Manuel Hidalgo was born in Antequera, Malaga, in 1968. He received his MD from the Universidad de Navarra, Pamplona, in 1992 and his PhD from the Universidad Autonoma de Madrid in 1997.
Manuel specialised in Medical Oncology at the Hospital Universitario 12 de Octubre, Madrid, obtaining his license in 1996. He completed his training in drug development at the University of Texas Health Science Center, San Antonio (USA), where he briefly joined as Faculty. He then moved to Johns Hopkins University in 2001 as Co‐Director of the Drug Development and GI Programmes.
He joined the CNIO in 2009 to lead the GI Cancer Clinical Research Unit. Manuel is a founding member of the pancreatic cancer research team ‐ a clinical trials group focusing on novel therapeutics for pancreatic cancer. He has participated in the clinical development of more than 30 novel anticancer agents and led the early clinical trials with erlotinib and temsirolimus ‐ two recently approved drugs.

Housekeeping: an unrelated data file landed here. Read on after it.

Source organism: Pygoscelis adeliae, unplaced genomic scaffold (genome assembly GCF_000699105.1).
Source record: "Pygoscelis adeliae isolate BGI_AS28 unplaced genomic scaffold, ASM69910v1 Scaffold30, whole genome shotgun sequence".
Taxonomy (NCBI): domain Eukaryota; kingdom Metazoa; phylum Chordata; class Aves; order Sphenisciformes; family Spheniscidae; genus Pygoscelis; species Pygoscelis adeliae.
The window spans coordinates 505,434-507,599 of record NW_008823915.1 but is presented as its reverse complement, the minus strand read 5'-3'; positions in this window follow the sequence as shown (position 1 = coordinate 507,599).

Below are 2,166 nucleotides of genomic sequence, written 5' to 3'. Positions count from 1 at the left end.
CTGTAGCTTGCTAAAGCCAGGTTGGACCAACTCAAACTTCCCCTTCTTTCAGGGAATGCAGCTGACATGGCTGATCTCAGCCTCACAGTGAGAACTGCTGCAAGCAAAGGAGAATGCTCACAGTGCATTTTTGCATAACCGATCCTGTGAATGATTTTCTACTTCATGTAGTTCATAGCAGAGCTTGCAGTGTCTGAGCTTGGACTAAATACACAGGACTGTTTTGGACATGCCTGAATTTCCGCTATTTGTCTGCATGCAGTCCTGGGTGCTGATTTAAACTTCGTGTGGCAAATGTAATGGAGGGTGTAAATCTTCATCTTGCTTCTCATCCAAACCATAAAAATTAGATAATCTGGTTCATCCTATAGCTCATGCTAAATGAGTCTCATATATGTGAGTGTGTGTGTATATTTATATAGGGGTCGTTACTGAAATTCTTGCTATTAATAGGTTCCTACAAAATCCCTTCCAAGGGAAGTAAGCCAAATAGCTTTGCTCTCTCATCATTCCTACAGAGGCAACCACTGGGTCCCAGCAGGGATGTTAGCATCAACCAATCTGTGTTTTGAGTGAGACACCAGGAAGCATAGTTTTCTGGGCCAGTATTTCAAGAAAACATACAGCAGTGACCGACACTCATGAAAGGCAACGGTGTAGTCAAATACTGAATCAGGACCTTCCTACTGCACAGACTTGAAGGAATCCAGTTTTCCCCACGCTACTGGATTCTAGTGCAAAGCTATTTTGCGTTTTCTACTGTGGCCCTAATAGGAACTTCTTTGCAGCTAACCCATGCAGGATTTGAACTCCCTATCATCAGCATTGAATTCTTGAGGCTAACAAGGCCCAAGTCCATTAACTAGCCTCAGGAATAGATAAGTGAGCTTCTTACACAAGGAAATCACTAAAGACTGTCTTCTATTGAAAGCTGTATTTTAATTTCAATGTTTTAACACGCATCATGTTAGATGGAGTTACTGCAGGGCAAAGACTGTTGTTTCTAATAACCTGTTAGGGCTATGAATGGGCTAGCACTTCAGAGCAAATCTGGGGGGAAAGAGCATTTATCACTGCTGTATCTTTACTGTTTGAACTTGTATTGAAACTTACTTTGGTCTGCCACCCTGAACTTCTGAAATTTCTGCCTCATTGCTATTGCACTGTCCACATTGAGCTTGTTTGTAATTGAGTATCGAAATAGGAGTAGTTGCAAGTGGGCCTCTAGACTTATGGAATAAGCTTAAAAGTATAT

Manuel's work has contributed to the incorporation of molecular endpoints in early clinical trials. His group pioneered the utilisation of personalised xenograft models for drug screening, biomarker development and personalised cancer treatment.
He has published 180 papers in peer‐reviewed journals and his work has been funded by the NCI, AACR, and ASCO.
Manuel received an AACR Clinical Research Fellowship and an ASCO Career Development Award for his work on the development of EGFR inhibitors. His most recent efforts focus on novel therapeutics for pancreatic cancer.
In 2011, he was named Vice Director of Translational Research at CNIO charged with the mission to foster translational research at CNIO and with a broader implication of the Center in cancer care.
Marco A Pierotti
Marco A Pierotti is Scientific Director at the Fondazione IRCCS Istituto Nazionale Tumori of Milan since 2006. After graduating in Biological Sciences at the University of Milan, he was a Visiting Investigator at the Laboratory of Chemical Cancerogenesis NCI‐NIH Bethesda (USA) and Postdoctoral Research Fellow in the Laboratory of Viral Oncology at the Memorial Sloan‐Kettering Institute, New York (USA). In 1988 he became Director of the Department of Experimental Oncology and Laboratories at the Istituto Nazionale Tumori of Milan.